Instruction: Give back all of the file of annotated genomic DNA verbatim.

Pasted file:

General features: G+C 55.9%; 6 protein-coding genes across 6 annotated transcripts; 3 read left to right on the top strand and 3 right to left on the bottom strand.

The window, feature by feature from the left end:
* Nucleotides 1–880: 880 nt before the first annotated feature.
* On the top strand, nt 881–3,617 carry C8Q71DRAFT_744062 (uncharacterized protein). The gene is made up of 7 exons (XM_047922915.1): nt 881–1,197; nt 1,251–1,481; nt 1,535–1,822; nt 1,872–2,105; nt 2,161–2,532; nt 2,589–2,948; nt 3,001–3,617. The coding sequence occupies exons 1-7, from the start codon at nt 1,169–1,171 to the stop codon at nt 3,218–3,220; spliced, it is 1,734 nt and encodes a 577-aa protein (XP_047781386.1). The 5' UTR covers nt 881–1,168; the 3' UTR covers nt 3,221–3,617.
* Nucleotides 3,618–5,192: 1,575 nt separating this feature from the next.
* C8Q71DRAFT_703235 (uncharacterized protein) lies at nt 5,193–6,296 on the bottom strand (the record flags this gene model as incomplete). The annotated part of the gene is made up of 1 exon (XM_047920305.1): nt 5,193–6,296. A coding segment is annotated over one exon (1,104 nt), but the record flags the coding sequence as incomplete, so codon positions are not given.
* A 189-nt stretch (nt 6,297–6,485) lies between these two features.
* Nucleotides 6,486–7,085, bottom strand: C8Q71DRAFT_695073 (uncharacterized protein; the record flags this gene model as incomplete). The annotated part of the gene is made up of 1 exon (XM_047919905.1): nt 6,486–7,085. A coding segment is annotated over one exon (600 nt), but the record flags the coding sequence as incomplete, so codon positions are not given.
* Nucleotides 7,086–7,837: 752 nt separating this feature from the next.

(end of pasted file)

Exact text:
General features: G+C 55.9%; 6 protein-coding genes across 6 annotated transcripts; 3 read left to right on the top strand and 3 right to left on the bottom strand.

The window, feature by feature from the left end:
* Nucleotides 1–880: 880 nt before the first annotated feature.
* On the top strand, nt 881–3,617 carry C8Q71DRAFT_744062 (uncharacterized protein). The gene is made up of 7 exons (XM_047922915.1): nt 881–1,197; nt 1,251–1,481; nt 1,535–1,822; nt 1,872–2,105; nt 2,161–2,532; nt 2,589–2,948; nt 3,001–3,617. The coding sequence occupies exons 1-7, from the start codon at nt 1,169–1,171 to the stop codon at nt 3,218–3,220; spliced, it is 1,734 nt and encodes a 577-aa protein (XP_047781386.1). The 5' UTR covers nt 881–1,168; the 3' UTR covers nt 3,221–3,617.
* Nucleotides 3,618–5,192: 1,575 nt separating this feature from the next.
* C8Q71DRAFT_703235 (uncharacterized protein) lies at nt 5,193–6,296 on the bottom strand (the record flags this gene model as incomplete). The annotated part of the gene is made up of 1 exon (XM_047920305.1): nt 5,193–6,296. A coding segment is annotated over one exon (1,104 nt), but the record flags the coding sequence as incomplete, so codon positions are not given.
* A 189-nt stretch (nt 6,297–6,485) lies between these two features.
* Nucleotides 6,486–7,085, bottom strand: C8Q71DRAFT_695073 (uncharacterized protein; the record flags this gene model as incomplete). The annotated part of the gene is made up of 1 exon (XM_047919905.1): nt 6,486–7,085. A coding segment is annotated over one exon (600 nt), but the record flags the coding sequence as incomplete, so codon positions are not given.
* Nucleotides 7,086–7,837: 752 nt separating this feature from the next.